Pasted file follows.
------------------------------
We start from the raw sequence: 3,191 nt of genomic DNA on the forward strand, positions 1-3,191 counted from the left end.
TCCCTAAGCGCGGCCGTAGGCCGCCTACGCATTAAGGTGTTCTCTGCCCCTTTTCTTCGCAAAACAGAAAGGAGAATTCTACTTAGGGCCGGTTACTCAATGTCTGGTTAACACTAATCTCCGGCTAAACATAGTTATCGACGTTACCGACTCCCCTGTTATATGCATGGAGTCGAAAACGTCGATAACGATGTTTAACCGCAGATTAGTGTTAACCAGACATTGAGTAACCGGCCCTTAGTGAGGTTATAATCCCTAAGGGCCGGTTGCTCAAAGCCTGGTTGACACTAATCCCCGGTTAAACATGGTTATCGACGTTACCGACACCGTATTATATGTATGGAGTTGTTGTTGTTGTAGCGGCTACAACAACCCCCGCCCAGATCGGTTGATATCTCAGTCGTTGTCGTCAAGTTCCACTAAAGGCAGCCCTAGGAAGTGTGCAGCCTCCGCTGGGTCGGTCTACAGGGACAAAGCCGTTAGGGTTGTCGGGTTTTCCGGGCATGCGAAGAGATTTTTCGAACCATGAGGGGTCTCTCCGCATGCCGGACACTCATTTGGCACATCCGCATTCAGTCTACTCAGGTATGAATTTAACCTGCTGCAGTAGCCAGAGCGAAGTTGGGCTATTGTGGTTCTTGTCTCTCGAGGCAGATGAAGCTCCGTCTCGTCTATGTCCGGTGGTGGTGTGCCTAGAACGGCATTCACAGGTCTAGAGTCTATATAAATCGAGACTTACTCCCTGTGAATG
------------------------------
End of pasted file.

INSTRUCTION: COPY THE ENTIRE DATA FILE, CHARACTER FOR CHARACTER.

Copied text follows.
We start from the raw sequence: 3,191 nt of genomic DNA on the forward strand, positions 1-3,191 counted from the left end.
TCCCTAAGCGCGGCCGTAGGCCGCCTACGCATTAAGGTGTTCTCTGCCCCTTTTCTTCGCAAAACAGAAAGGAGAATTCTACTTAGGGCCGGTTACTCAATGTCTGGTTAACACTAATCTCCGGCTAAACATAGTTATCGACGTTACCGACTCCCCTGTTATATGCATGGAGTCGAAAACGTCGATAACGATGTTTAACCGCAGATTAGTGTTAACCAGACATTGAGTAACCGGCCCTTAGTGAGGTTATAATCCCTAAGGGCCGGTTGCTCAAAGCCTGGTTGACACTAATCCCCGGTTAAACATGGTTATCGACGTTACCGACACCGTATTATATGTATGGAGTTGTTGTTGTTGTAGCGGCTACAACAACCCCCGCCCAGATCGGTTGATATCTCAGTCGTTGTCGTCAAGTTCCACTAAAGGCAGCCCTAGGAAGTGTGCAGCCTCCGCTGGGTCGGTCTACAGGGACAAAGCCGTTAGGGTTGTCGGGTTTTCCGGGCATGCGAAGAGATTTTTCGAACCATGAGGGGTCTCTCCGCATGCCGGACACTCATTTGGCACATCCGCATTCAGTCTACTCAGGTATGAATTTAACCTGCTGCAGTAGCCAGAGCGAAGTTGGGCTATTGTGGTTCTTGTCTCTCGAGGCAGATGAAGCTCCGTCTCGTCTATGTCCGGTGGTGGTGTGCCTAGAACGGCATTCACAGGTCTAGAGTCTATATAAATCGAGACTTACTCCCTGTGAATG